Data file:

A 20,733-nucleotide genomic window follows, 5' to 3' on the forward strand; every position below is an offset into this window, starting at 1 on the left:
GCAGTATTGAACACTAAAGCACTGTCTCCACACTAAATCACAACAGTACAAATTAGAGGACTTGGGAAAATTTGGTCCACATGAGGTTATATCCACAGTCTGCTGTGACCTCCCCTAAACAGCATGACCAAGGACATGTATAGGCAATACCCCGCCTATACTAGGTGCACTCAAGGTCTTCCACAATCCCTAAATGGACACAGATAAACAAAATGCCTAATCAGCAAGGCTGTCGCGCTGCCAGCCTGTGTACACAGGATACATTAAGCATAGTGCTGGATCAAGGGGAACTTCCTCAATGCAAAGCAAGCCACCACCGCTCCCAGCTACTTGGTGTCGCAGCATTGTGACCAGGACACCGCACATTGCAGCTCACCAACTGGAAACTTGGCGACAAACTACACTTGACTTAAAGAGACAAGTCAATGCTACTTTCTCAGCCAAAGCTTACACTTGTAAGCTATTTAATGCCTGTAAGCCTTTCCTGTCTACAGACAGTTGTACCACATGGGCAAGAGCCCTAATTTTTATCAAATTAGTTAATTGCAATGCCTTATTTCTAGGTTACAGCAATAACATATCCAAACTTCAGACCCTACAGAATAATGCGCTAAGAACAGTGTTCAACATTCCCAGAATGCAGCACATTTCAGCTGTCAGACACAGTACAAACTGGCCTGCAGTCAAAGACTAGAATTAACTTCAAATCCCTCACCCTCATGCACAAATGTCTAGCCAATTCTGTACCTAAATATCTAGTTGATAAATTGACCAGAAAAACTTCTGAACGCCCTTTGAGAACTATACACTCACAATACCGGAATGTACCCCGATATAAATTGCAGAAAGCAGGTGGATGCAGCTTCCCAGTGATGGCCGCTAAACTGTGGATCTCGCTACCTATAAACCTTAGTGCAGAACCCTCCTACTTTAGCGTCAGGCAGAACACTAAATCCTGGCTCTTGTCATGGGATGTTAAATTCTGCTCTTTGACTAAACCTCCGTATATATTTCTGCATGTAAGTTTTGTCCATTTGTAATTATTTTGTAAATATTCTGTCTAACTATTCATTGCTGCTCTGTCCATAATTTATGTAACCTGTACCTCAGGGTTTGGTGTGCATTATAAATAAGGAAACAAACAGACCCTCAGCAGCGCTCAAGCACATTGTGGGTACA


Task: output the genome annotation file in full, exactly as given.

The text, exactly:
A 20,733-nucleotide genomic window follows, 5' to 3' on the forward strand; every position below is an offset into this window, starting at 1 on the left:
GCAGTATTGAACACTAAAGCACTGTCTCCACACTAAATCACAACAGTACAAATTAGAGGACTTGGGAAAATTTGGTCCACATGAGGTTATATCCACAGTCTGCTGTGACCTCCCCTAAACAGCATGACCAAGGACATGTATAGGCAATACCCCGCCTATACTAGGTGCACTCAAGGTCTTCCACAATCCCTAAATGGACACAGATAAACAAAATGCCTAATCAGCAAGGCTGTCGCGCTGCCAGCCTGTGTACACAGGATACATTAAGCATAGTGCTGGATCAAGGGGAACTTCCTCAATGCAAAGCAAGCCACCACCGCTCCCAGCTACTTGGTGTCGCAGCATTGTGACCAGGACACCGCACATTGCAGCTCACCAACTGGAAACTTGGCGACAAACTACACTTGACTTAAAGAGACAAGTCAATGCTACTTTCTCAGCCAAAGCTTACACTTGTAAGCTATTTAATGCCTGTAAGCCTTTCCTGTCTACAGACAGTTGTACCACATGGGCAAGAGCCCTAATTTTTATCAAATTAGTTAATTGCAATGCCTTATTTCTAGGTTACAGCAATAACATATCCAAACTTCAGACCCTACAGAATAATGCGCTAAGAACAGTGTTCAACATTCCCAGAATGCAGCACATTTCAGCTGTCAGACACAGTACAAACTGGCCTGCAGTCAAAGACTAGAATTAACTTCAAATCCCTCACCCTCATGCACAAATGTCTAGCCAATTCTGTACCTAAATATCTAGTTGATAAATTGACCAGAAAAACTTCTGAACGCCCTTTGAGAACTATACACTCACAATACCGGAATGTACCCCGATATAAATTGCAGAAAGCAGGTGGATGCAGCTTCCCAGTGATGGCCGCTAAACTGTGGATCTCGCTACCTATAAACCTTAGTGCAGAACCCTCCTACTTTAGCGTCAGGCAGAACACTAAATCCTGGCTCTTGTCATGGGATGTTAAATTCTGCTCTTTGACTAAACCTCCGTATATATTTCTGCATGTAAGTTTTGTCCATTTGTAATTATTTTGTAAATATTCTGTCTAACTATTCATTGCTGCTCTGTCCATAATTTATGTAACCTGTACCTCAGGGTTTGGTGTGCATTATAAATAAGGAAACAAACAGACCCTCAGCAGCGCTCAAGCACATTGTGGGTACA